5 Youtube Channels to boost your Japanese to the next level!

Image sourced from Pixabay

Ahh, YouTube, possibly the greatest source of procrastination for all things learning, especially language learning. Sometimes, going through textbooks, Anki flashcards and writing that one kanji 100 times can get a bit tiresome. Which is why I strongly believe in putting YouTube to good use and using it as a tool to improve your language skills. Whether it’s watching Japanese Youtubers, or foreigners who’ve moved to Japan; both types of content will add something to your language and cultural learning experience.

So, without further ado, Let’s start with my recommended YouTube channels to get your knowledge of Japan and Japanese, to the next level:

J-Vlogger Channels – Foreigners living in Japan

Abroad in Japan: Chris Broad

Born in the UK, Chris moved to Japan almost eight years ago with zero Japanese. Now he is currently one of the most well-known and popular YouTube channels in Japan, Abroad in Japan. With a witty sarcastic sense of humour, Chris brings something unique to every video. He presents both the good and bad points of life in Japan. His videos are mainly mini documentary-style videos with a greater emphasis on substance over the typical style of vlogging. He has videos ranging from his experiences on learning the language to making a mini-documentary on the Fukushima tsunami. He has also filmed a series called ‘Journey Across Japan’, which saw him bicycle 2000km from Sakata, Yamagata prefecture, all the way to Kagoshima, Kagoshima Prefecture.

Image sourced from Abroad in Japan

Dogen: Kevin O’ Donell

Active for the last four years, Kevin O’Donnell, best known as Dogen, is a Japanese based American YouTuber. Dogen is best known for his short comedic video skits which talk about Japanese language and culture. He has a swathe of lessons on the Japanese language and in particular, focuses on standard pronunciation teaching and phonetics. If you want to improve your Japanese pronunciation and have a laugh while doing it, he’s definitely my top recommendation. Dogen has also recently started a Patreon where subscribers can send videos to him to review their intonation and pronunciation. So, why not give it a try and have him assess your Japanese!

Image sourced from Dogen

Sharmeleon: Sharla

As one of the original Japanese vloggers, Sharla has been active on YouTube since 2011. She currently lives in Iwate Prefecture in the northern part of Japan.  She has previously worked as a translator for Shin Godzilla (2017), and as a dialogue assistant coach. Overall, she has a breadth of experience working and living in Japan. While she doesn’t focus as much on language learning, she provides great advice on living in Japan and is an excellent source for anyone looking to gain a greater insight into life in Japan.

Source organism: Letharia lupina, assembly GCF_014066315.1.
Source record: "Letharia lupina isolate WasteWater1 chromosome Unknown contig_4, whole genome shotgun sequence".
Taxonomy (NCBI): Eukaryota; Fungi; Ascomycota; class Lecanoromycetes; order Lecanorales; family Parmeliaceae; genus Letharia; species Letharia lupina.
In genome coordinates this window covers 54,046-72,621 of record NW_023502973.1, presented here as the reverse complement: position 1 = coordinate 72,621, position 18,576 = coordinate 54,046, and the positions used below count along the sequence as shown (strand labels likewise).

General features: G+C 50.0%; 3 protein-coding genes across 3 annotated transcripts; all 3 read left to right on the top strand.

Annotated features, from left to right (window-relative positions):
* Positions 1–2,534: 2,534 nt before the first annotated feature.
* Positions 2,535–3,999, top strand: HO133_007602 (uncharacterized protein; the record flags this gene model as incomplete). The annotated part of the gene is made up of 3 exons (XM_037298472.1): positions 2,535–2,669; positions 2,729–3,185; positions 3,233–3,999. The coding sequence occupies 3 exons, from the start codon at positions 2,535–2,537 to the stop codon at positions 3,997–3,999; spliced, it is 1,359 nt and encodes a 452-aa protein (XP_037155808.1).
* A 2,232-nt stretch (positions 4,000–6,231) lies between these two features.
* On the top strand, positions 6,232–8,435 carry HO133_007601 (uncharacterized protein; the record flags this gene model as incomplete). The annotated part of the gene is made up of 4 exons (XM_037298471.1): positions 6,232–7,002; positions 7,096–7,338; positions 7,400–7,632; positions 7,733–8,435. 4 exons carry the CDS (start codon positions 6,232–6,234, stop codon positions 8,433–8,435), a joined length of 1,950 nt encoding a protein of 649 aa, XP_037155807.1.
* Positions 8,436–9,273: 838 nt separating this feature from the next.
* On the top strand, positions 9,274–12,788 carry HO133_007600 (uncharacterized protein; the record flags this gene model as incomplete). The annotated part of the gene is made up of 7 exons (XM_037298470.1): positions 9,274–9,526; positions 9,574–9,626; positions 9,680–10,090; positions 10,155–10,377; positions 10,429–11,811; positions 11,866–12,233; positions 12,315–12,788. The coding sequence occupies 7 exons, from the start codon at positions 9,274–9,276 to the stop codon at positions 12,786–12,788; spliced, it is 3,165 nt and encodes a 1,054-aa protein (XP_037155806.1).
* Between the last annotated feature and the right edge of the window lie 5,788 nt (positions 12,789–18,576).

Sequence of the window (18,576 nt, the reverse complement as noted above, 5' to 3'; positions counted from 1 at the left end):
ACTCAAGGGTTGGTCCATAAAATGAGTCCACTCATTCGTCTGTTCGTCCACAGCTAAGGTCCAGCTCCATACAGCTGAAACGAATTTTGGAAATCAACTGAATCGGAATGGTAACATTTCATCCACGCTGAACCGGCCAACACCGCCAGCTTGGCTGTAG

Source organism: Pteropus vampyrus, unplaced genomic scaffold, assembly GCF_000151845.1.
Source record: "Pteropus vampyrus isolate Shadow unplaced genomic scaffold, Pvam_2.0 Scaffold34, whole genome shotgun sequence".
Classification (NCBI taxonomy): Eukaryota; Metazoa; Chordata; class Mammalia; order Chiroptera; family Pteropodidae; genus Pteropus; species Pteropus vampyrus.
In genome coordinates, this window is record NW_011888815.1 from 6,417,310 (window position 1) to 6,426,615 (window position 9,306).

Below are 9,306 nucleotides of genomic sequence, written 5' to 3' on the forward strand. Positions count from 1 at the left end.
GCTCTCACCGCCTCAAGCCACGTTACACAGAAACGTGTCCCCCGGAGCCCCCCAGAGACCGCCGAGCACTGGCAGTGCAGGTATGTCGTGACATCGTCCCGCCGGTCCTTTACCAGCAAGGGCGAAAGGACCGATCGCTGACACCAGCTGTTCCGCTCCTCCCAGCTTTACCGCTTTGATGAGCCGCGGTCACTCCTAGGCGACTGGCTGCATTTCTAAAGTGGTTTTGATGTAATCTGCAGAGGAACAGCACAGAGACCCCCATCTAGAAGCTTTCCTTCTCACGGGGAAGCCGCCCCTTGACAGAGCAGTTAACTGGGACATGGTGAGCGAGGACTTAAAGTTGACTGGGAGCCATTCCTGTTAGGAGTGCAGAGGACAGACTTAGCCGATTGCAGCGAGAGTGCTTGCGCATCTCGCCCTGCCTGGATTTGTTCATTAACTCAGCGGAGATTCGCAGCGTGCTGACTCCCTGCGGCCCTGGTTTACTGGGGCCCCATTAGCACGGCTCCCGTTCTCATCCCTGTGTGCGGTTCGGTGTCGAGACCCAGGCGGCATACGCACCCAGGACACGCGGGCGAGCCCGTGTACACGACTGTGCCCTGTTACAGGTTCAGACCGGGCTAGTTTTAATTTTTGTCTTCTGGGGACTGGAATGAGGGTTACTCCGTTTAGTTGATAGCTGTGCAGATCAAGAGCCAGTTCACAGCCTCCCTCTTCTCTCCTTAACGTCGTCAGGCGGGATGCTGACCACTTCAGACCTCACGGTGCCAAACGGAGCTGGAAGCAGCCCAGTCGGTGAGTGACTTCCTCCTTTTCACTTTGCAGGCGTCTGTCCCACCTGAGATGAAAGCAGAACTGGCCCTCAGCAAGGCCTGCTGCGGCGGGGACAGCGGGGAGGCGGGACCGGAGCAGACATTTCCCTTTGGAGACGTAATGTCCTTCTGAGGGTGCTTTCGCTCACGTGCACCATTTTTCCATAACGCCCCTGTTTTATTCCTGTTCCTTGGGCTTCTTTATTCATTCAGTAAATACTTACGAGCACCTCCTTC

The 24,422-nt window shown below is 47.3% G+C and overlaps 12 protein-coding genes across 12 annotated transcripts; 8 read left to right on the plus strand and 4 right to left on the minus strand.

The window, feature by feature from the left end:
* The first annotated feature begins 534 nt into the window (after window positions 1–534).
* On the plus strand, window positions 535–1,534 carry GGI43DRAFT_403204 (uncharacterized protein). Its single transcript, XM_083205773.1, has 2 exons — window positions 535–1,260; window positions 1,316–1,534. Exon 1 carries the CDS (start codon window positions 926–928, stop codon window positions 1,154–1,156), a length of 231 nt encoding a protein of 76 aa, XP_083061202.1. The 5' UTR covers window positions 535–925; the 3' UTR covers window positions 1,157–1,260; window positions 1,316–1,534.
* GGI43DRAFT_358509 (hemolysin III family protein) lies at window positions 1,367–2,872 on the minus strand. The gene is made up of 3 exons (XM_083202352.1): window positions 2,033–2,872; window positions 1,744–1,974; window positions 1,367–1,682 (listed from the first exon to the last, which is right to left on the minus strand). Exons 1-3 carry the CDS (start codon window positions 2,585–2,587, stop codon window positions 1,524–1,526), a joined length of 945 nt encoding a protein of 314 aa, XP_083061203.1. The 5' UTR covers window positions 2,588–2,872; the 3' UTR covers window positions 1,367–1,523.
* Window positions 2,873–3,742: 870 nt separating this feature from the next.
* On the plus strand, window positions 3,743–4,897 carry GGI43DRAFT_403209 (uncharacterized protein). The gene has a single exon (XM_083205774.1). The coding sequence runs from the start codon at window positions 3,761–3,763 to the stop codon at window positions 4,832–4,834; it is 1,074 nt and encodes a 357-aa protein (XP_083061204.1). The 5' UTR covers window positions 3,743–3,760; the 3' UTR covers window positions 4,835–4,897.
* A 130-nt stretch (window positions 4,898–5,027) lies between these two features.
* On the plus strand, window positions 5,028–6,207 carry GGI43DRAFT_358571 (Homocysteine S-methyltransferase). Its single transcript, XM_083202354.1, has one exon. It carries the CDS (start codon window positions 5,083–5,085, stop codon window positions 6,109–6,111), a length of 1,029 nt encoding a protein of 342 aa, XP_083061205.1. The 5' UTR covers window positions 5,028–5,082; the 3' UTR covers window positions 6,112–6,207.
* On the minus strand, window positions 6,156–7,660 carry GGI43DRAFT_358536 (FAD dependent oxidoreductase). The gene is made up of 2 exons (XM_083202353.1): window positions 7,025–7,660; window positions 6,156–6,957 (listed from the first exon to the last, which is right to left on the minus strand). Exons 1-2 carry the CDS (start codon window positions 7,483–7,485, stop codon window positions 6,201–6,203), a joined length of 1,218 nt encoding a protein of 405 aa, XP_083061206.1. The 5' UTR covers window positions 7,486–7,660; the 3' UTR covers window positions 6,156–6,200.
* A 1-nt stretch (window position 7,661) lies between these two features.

Image sourced from Sharmeleon

Japanese Channels                                                                                                         

日本語の森 Nihongo no Mori

Nihongo No Mori is a Japanese YouTube channel that focuses on language learning. Their main focus is on teaching material from the Japanese Language Proficiency Test. They have a range of videos to help you learn grammar, vocabulary and kanji from the N3 to N1 levels. All their videos are in Japanese, but at earlier levels, they have subtitles, speak slowly, and use lots of examples. While the sound quality can sometimes be a bit off, I highly recommend this as a language learning resource. I hope you get a lot out of it, as It’s certainly helped me in my own language journey and is a great source for learning certain grammar.

Image sourced from Nihongonomori


Fischer’s is a channel run by seven Japanese guys who take on weird and crazy challenges. While not exactly very educational, their videos are all in Japanese and usually feature a lot of subtitles.  Their videos feature them eating crazy amounts of food, hunting for pirates’ treasure, and testing out water parks. They’re perfect if you want to take a break from study and get in some passive listening practice. If you’re at an intermediate to advanced level, I highly recommend them. It’s especially useful as a way to get into Japanese YouTube channels.

youtube channel
Image sourced from Fischer’s YouTube

For more articles about learning Japanese, check out the list below:

Interested in taking the JLPT? Then here’s everything you need to know!

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Tyson Mauk

Tyson is an avid follower of North-East Asian politics, business and culture with a particular love for all things Japan. You can usually find him chowing down on some Ramen, or possibly in an Izakaya.

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